U.S. Marines captured a flag of rebel forces led by Augusto Sandino in 1932 in Nicaragua. After U.S.-controlled Presidential elections in 1932, the Marines withdrew from the country the following year. (via Everett Collection / shutterstock.com).
Empire Burlesque: What Comes After the American Century?

In February 1941, as Adolf Hitler’s armies prepared to invade the Soviet Union, the Republican oligarch and publisher Henry Luce laid out a vision for global domination in an article titled the american century. World War II, he argued, was the result of the United States’ immature refusal to accept the mantle of world leadership after the British Empire had begun to deteriorate in the wake of World War I. American foolishness, the millionaire claimed, had provided space for Nazi Germany’s rise. The only way to rectify this mistake and prevent future conflict was for the United States to join the Allied effort and

accept wholeheartedly our duty and our opportunity as the most powerful and vital nation in the world and . . . exert upon the world the full impact of our influence, for such purposes as we see fit and by such means as we see fit.

Just as the United States had conquered the American West, the nation would subdue, civilize, and remake international relations.

Ten months after Luce published his essay, the Japanese attacked Pearl Harbor, and the United States, which had already been aiding the Allies, officially entered the war. Over the next four years, a broad swath of the foreign policy elite arrived at Luce’s conclusion: the only way to guarantee the world’s safety was for the United States to dominate it. By war’s end, Americans had accepted this righteous duty, of becoming, in Luce’s words, “the powerhouse . . . lifting the life of mankind from the level of the beasts to what the Psalmist called a little lower than the angels.” The American Century had arrived.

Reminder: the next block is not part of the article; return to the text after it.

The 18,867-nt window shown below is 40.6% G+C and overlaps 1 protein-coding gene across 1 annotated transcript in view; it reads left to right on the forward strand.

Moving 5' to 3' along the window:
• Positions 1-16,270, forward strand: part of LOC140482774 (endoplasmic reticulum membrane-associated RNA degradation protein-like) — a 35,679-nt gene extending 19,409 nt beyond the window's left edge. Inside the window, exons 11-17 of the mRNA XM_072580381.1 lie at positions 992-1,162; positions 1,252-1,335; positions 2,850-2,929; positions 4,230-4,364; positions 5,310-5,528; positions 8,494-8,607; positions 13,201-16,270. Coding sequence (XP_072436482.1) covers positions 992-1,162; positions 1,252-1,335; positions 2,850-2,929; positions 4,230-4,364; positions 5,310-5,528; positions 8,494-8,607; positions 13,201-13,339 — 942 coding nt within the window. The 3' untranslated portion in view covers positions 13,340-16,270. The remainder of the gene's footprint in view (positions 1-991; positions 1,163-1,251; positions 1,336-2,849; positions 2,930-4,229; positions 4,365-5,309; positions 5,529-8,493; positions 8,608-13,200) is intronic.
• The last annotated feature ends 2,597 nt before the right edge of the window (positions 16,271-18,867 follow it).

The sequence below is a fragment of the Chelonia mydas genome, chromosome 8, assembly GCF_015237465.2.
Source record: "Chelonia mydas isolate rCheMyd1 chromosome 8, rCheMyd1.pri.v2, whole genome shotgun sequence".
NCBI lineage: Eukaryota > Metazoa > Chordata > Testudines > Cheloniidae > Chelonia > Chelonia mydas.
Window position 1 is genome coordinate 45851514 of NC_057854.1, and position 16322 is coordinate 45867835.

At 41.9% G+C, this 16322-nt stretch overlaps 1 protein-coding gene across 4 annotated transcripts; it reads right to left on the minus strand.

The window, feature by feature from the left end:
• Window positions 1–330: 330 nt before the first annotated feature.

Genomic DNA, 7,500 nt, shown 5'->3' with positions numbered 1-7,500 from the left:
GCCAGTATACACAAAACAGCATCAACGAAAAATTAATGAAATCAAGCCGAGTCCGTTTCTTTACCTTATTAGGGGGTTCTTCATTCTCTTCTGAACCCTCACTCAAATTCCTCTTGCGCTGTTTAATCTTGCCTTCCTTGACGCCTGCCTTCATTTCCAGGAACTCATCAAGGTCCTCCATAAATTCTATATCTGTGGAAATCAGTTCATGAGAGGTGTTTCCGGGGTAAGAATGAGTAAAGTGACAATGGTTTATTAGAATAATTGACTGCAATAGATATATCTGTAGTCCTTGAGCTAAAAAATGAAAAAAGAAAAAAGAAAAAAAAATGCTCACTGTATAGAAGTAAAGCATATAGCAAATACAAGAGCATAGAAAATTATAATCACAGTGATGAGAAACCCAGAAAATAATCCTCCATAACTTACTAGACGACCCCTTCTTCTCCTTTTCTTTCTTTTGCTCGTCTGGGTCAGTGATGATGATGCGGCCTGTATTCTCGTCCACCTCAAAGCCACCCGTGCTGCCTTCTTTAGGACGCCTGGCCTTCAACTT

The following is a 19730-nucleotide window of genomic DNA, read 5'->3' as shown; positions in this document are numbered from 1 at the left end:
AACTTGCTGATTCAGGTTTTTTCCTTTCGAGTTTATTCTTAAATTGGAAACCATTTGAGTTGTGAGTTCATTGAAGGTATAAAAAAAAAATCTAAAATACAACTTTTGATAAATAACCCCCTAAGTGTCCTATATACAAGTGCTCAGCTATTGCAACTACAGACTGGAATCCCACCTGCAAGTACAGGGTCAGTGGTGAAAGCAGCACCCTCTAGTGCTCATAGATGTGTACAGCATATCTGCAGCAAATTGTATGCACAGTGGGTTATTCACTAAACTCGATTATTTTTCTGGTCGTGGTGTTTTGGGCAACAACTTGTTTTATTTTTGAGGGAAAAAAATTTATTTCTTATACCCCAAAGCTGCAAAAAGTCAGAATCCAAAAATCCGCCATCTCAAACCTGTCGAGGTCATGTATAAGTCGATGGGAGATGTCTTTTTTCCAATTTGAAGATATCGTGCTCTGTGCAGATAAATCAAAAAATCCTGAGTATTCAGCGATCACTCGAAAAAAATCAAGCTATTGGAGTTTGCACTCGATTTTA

In the decades that followed, the United States implemented a grand strategy that the historian Stephen Wertheim has fittingly termed “armed primacy.” According to the strategy’s noble advocates, human flourishing, international order, and the future of liberal democratic capitalism depended on the nation spreading its tentacles across the world. Whereas the United States had been wary of embroiling itself in extra-hemispheric affairs prior to the twentieth century, Old Glory could now increasingly be seen flying across the globe. To facilitate their crusade, Americans constructed what the historian Daniel Immerwahr has dubbed a “pointillist empire.” While most empires traditionally relied on the seizure and occupation of vast territories, the United States built military bases around the world to project its power. From these outposts, it launched wars that killed millions, protected a capitalist system that benefited the wealthy, and threatened any power—democratic or otherwise—that had the temerity to disagree with it.

Read the full article in Harpers Magazine.

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